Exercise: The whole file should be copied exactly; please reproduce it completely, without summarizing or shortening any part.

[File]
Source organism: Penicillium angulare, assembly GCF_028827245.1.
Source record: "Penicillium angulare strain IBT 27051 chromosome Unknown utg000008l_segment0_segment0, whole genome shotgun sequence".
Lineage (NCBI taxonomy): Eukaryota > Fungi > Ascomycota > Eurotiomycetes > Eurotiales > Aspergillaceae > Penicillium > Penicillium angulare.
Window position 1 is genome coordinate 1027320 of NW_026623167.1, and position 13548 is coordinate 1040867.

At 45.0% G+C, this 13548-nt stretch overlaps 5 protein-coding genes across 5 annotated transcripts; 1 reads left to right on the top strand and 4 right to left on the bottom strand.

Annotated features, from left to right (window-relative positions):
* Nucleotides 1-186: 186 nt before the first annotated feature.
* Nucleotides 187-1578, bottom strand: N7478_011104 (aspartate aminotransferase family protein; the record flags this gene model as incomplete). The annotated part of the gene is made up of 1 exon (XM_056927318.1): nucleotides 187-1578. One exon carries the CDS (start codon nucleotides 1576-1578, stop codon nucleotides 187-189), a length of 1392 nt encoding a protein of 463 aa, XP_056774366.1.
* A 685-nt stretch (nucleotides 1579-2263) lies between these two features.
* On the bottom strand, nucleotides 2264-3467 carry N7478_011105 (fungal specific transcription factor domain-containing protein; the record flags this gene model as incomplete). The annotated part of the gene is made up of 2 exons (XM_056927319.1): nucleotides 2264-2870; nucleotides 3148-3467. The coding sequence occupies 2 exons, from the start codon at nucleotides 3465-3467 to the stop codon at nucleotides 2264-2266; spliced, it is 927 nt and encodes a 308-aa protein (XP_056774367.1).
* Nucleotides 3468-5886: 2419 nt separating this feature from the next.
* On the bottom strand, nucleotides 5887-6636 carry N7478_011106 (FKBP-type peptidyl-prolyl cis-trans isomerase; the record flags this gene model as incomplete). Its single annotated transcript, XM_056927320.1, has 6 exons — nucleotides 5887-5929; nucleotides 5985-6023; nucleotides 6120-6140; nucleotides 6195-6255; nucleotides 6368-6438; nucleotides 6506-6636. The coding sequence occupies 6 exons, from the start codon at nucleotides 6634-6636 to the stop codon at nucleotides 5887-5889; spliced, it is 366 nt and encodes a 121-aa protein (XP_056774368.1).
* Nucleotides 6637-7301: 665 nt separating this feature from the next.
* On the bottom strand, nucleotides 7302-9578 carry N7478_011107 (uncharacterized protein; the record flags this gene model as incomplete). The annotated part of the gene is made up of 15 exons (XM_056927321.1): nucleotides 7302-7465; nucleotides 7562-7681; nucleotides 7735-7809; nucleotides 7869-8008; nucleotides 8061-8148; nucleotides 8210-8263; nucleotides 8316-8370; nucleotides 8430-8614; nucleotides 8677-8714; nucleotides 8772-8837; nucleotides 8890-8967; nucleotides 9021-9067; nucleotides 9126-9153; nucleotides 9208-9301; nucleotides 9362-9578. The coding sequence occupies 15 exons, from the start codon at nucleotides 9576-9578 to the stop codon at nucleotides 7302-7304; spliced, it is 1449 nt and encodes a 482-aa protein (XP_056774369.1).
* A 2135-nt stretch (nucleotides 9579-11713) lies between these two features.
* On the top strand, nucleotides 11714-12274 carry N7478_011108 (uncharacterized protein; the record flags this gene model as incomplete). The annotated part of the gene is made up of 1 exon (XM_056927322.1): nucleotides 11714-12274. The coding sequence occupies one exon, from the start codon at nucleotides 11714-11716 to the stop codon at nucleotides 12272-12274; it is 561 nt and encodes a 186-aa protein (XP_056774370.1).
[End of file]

Source organism: Penicillium angulare, assembly GCF_028827245.1.
Source record: "Penicillium angulare strain IBT 27051 chromosome Unknown utg000008l_segment0_segment0, whole genome shotgun sequence".
Lineage (NCBI taxonomy): Eukaryota > Fungi > Ascomycota > Eurotiomycetes > Eurotiales > Aspergillaceae > Penicillium > Penicillium angulare.
Window position 1 is genome coordinate 1027320 of NW_026623167.1, and position 13548 is coordinate 1040867.

At 45.0% G+C, this 13548-nt stretch overlaps 5 protein-coding genes across 5 annotated transcripts; 1 reads left to right on the top strand and 4 right to left on the bottom strand.

Annotated features, from left to right (window-relative positions):
* Nucleotides 1-186: 186 nt before the first annotated feature.
* Nucleotides 187-1578, bottom strand: N7478_011104 (aspartate aminotransferase family protein; the record flags this gene model as incomplete). The annotated part of the gene is made up of 1 exon (XM_056927318.1): nucleotides 187-1578. One exon carries the CDS (start codon nucleotides 1576-1578, stop codon nucleotides 187-189), a length of 1392 nt encoding a protein of 463 aa, XP_056774366.1.
* A 685-nt stretch (nucleotides 1579-2263) lies between these two features.
* On the bottom strand, nucleotides 2264-3467 carry N7478_011105 (fungal specific transcription factor domain-containing protein; the record flags this gene model as incomplete). The annotated part of the gene is made up of 2 exons (XM_056927319.1): nucleotides 2264-2870; nucleotides 3148-3467. The coding sequence occupies 2 exons, from the start codon at nucleotides 3465-3467 to the stop codon at nucleotides 2264-2266; spliced, it is 927 nt and encodes a 308-aa protein (XP_056774367.1).
* Nucleotides 3468-5886: 2419 nt separating this feature from the next.
* On the bottom strand, nucleotides 5887-6636 carry N7478_011106 (FKBP-type peptidyl-prolyl cis-trans isomerase; the record flags this gene model as incomplete). Its single annotated transcript, XM_056927320.1, has 6 exons — nucleotides 5887-5929; nucleotides 5985-6023; nucleotides 6120-6140; nucleotides 6195-6255; nucleotides 6368-6438; nucleotides 6506-6636. The coding sequence occupies 6 exons, from the start codon at nucleotides 6634-6636 to the stop codon at nucleotides 5887-5889; spliced, it is 366 nt and encodes a 121-aa protein (XP_056774368.1).
* Nucleotides 6637-7301: 665 nt separating this feature from the next.
* On the bottom strand, nucleotides 7302-9578 carry N7478_011107 (uncharacterized protein; the record flags this gene model as incomplete). The annotated part of the gene is made up of 15 exons (XM_056927321.1): nucleotides 7302-7465; nucleotides 7562-7681; nucleotides 7735-7809; nucleotides 7869-8008; nucleotides 8061-8148; nucleotides 8210-8263; nucleotides 8316-8370; nucleotides 8430-8614; nucleotides 8677-8714; nucleotides 8772-8837; nucleotides 8890-8967; nucleotides 9021-9067; nucleotides 9126-9153; nucleotides 9208-9301; nucleotides 9362-9578. The coding sequence occupies 15 exons, from the start codon at nucleotides 9576-9578 to the stop codon at nucleotides 7302-7304; spliced, it is 1449 nt and encodes a 482-aa protein (XP_056774369.1).
* A 2135-nt stretch (nucleotides 9579-11713) lies between these two features.
* On the top strand, nucleotides 11714-12274 carry N7478_011108 (uncharacterized protein; the record flags this gene model as incomplete). The annotated part of the gene is made up of 1 exon (XM_056927322.1): nucleotides 11714-12274. The coding sequence occupies one exon, from the start codon at nucleotides 11714-11716 to the stop codon at nucleotides 12272-12274; it is 561 nt and encodes a 186-aa protein (XP_056774370.1).